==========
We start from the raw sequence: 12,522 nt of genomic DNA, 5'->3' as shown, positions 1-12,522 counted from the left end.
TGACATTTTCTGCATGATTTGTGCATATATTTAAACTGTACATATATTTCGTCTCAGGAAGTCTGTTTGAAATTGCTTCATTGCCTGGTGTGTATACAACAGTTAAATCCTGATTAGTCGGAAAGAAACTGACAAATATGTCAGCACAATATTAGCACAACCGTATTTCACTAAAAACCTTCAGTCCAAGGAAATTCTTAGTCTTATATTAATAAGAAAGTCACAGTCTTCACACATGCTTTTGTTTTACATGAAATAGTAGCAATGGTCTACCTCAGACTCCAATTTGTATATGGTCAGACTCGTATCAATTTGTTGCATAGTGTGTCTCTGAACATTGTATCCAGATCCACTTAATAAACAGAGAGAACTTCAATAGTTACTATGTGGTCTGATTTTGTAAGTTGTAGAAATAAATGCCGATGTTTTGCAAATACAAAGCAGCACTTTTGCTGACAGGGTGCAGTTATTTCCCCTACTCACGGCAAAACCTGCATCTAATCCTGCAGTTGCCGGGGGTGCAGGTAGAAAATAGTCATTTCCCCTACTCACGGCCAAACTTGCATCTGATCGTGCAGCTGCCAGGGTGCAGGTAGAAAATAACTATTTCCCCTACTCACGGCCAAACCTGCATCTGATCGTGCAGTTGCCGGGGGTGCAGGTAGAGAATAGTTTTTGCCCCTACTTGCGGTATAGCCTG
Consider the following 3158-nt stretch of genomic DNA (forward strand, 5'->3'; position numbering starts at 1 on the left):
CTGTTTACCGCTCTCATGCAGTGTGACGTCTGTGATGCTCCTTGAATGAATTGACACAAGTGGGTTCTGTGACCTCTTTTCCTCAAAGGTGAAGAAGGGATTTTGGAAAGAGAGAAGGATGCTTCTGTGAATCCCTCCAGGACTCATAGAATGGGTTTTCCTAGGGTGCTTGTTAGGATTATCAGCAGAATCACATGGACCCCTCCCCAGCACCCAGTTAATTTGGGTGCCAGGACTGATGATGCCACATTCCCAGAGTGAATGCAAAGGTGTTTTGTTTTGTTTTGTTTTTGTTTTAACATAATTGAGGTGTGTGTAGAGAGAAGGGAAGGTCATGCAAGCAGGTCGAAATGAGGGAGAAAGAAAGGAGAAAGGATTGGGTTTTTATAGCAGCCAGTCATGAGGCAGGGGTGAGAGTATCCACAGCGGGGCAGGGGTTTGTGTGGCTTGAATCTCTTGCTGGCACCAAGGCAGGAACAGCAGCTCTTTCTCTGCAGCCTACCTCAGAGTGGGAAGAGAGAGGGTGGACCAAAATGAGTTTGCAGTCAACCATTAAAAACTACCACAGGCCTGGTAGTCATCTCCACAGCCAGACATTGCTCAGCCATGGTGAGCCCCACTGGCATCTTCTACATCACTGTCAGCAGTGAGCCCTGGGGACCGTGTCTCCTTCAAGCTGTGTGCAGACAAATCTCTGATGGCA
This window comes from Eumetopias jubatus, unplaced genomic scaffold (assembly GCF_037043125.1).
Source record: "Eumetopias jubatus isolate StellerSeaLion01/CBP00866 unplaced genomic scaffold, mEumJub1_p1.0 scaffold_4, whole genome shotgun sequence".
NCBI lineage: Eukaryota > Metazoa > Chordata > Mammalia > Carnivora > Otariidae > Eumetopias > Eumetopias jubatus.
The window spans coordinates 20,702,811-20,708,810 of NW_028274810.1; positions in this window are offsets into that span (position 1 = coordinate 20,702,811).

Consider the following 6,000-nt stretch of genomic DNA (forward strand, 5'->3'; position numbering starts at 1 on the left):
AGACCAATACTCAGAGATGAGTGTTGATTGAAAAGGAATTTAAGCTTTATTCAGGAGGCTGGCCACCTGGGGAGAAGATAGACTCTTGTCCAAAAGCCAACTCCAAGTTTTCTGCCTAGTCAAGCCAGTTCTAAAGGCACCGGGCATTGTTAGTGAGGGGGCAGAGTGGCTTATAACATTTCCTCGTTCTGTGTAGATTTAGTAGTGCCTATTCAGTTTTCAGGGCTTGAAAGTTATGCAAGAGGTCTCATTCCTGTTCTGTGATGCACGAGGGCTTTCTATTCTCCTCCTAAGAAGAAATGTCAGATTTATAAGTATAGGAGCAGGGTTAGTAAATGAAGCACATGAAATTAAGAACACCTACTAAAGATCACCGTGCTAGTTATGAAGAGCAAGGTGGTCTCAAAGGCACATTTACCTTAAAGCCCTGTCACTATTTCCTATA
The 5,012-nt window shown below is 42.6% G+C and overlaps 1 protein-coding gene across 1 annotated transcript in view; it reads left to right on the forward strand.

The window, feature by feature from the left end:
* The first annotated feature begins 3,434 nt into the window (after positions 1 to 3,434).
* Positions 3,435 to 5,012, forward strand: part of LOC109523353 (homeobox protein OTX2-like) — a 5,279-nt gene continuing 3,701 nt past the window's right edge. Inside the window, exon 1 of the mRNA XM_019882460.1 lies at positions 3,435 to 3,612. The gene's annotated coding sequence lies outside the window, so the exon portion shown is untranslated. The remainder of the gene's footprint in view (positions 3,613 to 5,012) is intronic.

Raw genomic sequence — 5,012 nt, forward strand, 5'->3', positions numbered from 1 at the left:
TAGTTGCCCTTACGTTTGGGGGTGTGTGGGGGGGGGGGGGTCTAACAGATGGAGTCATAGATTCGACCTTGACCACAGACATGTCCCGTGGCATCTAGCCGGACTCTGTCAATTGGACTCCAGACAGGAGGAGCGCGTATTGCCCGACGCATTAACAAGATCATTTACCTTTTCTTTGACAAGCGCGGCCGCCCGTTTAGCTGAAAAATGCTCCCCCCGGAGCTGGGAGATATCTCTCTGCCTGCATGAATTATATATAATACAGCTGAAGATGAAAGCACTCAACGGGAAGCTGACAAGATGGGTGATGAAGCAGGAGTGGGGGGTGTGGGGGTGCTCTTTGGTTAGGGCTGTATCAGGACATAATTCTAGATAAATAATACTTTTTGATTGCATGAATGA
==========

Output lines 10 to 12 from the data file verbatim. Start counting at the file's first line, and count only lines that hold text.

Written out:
AGACCAATACTCAGAGATGAGTGTTGATTGAAAAGGAATTTAAGCTTTATTCAGGAGGCTGGCCACCTGGGGAGAAGATAGACTCTTGTCCAAAAGCCAACTCCAAGTTTTCTGCCTAGTCAAGCCAGTTCTAAAGGCACCGGGCATTGTTAGTGAGGGGGCAGAGTGGCTTATAACATTTCCTCGTTCTGTGTAGATTTAGTAGTGCCTATTCAGTTTTCAGGGCTTGAAAGTTATGCAAGAGGTCTCATTCCTGTTCTGTGATGCACGAGGGCTTTCTATTCTCCTCCTAAGAAGAAATGTCAGATTTATAAGTATAGGAGCAGGGTTAGTAAATGAAGCACATGAAATTAAGAACACCTACTAAAGATCACCGTGCTAGTTATGAAGAGCAAGGTGGTCTCAAAGGCACATTTACCTTAAAGCCCTGTCACTATTTCCTATA
The 5,012-nt window shown below is 42.6% G+C and overlaps 1 protein-coding gene across 1 annotated transcript in view; it reads left to right on the forward strand.

The window, feature by feature from the left end: